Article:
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I know in most english speaking countries, there's no such a thing like a "second" last name. But for example in spanish it's quite common (we are fond of long a complicated names lol), our full names consist on usually two names (even more!) and almost [always][1] two "last names". For instance:

Pedro Arturo Rodríguez Loyola
^ first name ^ last name
      ^ middle name    ^ ????

"first last name" it's the father last name and the "second last name", it's the mother's maiden name (women doesn't lose their last name when they get married). This is giving me some headaches when trying to model data for patients name, since I want to pick something that will make sense to developers of countries different from mine.

[1]: rarely some people have only one.

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I suggest you post this on the programmers stack if you're more interested in the data modeling aspect, also how do you parse "Pablo Diego José Francisco de Paula Juan Nepomuceno María de los Remedios Crispiniano de la Santísima Trinidad Ruiz y Picasso" again? – Elliott Frisch Mar 26 '14 at 3:30
Do you mean to move it to stack overflow? Since my main concern it's about that, I think it's quite logic to move it there. I'll look about how it can be done. Thanks for your suggestion :). Btw, that name acutally exists or you made it up? – pablox Mar 26 '14 at 13:50
Actually the programmers stack is for theory and conceptual questions (like yours). That is the real (and full) baptismal name of the artist Pablo Picasso. – Elliott Frisch Mar 26 '14 at 14:04
Thanks @ElliottFrisch, following your suggestion I created a question on programmers stack. Hopefully I can get some insights about this issue. Thanks :). – pablox Mar 26 '14 at 15:02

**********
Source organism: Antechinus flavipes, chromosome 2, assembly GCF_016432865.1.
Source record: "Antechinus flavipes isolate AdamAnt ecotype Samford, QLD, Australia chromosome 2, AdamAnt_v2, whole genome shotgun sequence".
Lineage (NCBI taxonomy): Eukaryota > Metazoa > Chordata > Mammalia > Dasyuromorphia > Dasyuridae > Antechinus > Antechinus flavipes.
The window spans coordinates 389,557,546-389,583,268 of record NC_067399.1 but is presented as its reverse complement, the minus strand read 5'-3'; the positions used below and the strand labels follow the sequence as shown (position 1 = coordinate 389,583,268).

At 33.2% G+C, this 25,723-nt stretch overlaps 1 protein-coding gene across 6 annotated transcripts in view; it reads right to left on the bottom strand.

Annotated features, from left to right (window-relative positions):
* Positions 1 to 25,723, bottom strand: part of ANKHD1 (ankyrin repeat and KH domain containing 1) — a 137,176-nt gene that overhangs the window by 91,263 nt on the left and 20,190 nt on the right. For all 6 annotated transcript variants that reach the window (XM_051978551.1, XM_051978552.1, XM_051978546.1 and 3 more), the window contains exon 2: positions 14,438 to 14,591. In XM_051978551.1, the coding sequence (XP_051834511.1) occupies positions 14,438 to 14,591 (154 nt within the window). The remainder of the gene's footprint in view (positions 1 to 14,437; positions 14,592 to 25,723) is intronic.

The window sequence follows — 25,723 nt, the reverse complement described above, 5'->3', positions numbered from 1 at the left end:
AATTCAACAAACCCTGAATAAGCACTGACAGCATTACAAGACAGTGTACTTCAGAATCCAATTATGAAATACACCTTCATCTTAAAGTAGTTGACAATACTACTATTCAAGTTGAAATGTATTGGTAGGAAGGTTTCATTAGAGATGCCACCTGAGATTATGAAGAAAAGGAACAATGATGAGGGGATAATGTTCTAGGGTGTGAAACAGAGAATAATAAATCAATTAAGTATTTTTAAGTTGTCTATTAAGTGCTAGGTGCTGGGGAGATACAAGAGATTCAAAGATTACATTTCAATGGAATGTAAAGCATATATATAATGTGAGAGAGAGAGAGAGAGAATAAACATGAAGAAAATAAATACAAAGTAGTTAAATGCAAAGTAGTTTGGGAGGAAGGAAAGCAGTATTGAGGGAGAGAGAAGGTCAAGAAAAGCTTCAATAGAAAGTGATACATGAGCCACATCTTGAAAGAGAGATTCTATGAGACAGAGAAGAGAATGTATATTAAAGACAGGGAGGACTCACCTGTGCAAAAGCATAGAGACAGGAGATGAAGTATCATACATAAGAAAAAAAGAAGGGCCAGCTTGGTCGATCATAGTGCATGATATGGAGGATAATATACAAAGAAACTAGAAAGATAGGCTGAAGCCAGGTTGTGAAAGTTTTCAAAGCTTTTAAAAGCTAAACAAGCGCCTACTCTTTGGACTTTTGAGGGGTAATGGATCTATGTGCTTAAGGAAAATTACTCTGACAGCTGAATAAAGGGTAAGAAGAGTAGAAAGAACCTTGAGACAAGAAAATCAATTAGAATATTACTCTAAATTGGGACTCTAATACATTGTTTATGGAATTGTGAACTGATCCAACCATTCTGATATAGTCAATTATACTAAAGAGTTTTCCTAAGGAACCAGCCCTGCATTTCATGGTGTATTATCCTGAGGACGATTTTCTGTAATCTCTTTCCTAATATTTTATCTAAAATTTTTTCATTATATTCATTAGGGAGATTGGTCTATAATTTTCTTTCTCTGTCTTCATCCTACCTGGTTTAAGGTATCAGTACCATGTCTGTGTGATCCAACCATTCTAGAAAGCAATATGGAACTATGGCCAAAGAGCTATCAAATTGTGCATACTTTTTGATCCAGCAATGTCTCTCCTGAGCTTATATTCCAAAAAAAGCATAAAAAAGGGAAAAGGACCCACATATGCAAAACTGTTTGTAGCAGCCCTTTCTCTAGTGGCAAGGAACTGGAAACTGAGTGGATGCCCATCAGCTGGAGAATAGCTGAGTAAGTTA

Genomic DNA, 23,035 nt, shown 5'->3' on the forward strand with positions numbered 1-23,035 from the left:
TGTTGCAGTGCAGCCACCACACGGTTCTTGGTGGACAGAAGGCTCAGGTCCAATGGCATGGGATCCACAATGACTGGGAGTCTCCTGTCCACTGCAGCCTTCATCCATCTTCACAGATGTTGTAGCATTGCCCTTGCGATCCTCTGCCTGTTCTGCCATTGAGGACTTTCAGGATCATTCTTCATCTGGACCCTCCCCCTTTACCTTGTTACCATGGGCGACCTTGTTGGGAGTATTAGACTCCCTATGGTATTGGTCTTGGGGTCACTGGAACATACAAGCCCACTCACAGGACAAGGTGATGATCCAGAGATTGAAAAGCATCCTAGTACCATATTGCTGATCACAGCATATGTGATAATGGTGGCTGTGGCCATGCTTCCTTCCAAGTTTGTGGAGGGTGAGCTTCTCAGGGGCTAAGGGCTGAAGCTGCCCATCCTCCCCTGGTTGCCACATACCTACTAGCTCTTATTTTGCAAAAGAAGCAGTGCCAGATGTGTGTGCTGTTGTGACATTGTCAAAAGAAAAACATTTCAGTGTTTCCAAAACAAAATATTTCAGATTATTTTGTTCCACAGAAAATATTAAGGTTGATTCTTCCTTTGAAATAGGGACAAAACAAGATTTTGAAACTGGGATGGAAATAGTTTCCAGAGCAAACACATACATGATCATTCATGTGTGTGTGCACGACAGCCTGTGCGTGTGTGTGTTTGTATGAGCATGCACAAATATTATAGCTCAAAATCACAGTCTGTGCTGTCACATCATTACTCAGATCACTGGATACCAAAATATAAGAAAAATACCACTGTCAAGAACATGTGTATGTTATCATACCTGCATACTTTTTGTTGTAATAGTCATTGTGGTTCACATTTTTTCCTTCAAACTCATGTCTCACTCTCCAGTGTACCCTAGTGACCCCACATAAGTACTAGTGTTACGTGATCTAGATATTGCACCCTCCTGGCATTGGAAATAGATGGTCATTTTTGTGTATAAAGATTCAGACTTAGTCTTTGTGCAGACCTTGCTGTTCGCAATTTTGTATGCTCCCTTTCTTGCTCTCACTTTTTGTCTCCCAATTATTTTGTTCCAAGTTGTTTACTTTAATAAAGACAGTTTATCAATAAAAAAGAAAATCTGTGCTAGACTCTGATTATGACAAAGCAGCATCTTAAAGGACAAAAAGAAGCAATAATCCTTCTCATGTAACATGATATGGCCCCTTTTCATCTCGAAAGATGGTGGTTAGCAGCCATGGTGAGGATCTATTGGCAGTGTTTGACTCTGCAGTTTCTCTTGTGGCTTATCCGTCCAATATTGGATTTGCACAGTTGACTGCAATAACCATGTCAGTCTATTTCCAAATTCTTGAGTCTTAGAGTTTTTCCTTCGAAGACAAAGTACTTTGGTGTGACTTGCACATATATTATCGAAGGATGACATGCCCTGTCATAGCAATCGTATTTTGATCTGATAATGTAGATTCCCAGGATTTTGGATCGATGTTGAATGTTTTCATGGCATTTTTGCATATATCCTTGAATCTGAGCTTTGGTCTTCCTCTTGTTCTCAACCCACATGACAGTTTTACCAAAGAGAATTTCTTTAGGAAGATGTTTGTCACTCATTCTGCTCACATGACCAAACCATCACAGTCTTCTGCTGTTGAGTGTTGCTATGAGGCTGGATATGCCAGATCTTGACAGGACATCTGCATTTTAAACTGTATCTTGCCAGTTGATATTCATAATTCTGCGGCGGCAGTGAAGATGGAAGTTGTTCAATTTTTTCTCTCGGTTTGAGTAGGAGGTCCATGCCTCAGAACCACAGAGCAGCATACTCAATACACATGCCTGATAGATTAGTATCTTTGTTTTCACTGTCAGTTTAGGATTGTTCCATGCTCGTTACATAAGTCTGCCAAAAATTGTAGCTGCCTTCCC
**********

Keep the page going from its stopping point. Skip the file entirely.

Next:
up vote 5 down vote accepted

Dr. Manuel A. Pérez Quiñones, a computer science professor at Virginia Tech, seems to have some personal experience with this. He calls it simply the second surname.

He also writes at length about the incompatibility of the human and computer handling of the Hispanic culture's two last names.

After looking over what he has to say on the subject, it suggests to me that there is no accepted or typical way for handling two last names, at least in the U.S. He also doesn't indicate that there is a common way for referring to the second last name.

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Thanks for your answer, the article is quite interesting. And at least give an idea on how to confront this issue. – pablox Mar 26 '14 at 13:53
I just realized I didn't mark your answer as accepted. Thanks :) – pablox May 29 '14 at 0:36

Some people also have multiple given names that you may need to consider, for example

George Alexander Louis Windsor

So I suggest

  • first given name

  • other given names

  • family name

  • other names

share|improve this answer
I don't know in english. But at least in spanish, in most cases the second name, or more given names are not used at all to "differentiate" between two different people. For example, if you want to avoid confusion between two "Pedro Pérez", you usually use the "second last name", "Pedro Pérez González" and "Pedro Pérez Valenzuela", and not "Pedro Pablo Pérez..." nor "Pedro Felipe Pérez...". So, in most cases it's not that necessary to have a lot of fields/columns of "given names", but they are actually useful for last name. – pablox Mar 26 '14 at 3:01
@pablox You might want to consider this source en.wikipedia.org/wiki/Middle_name#Spain_and_Hispanic_America – Elian Mar 26 '14 at 3:24

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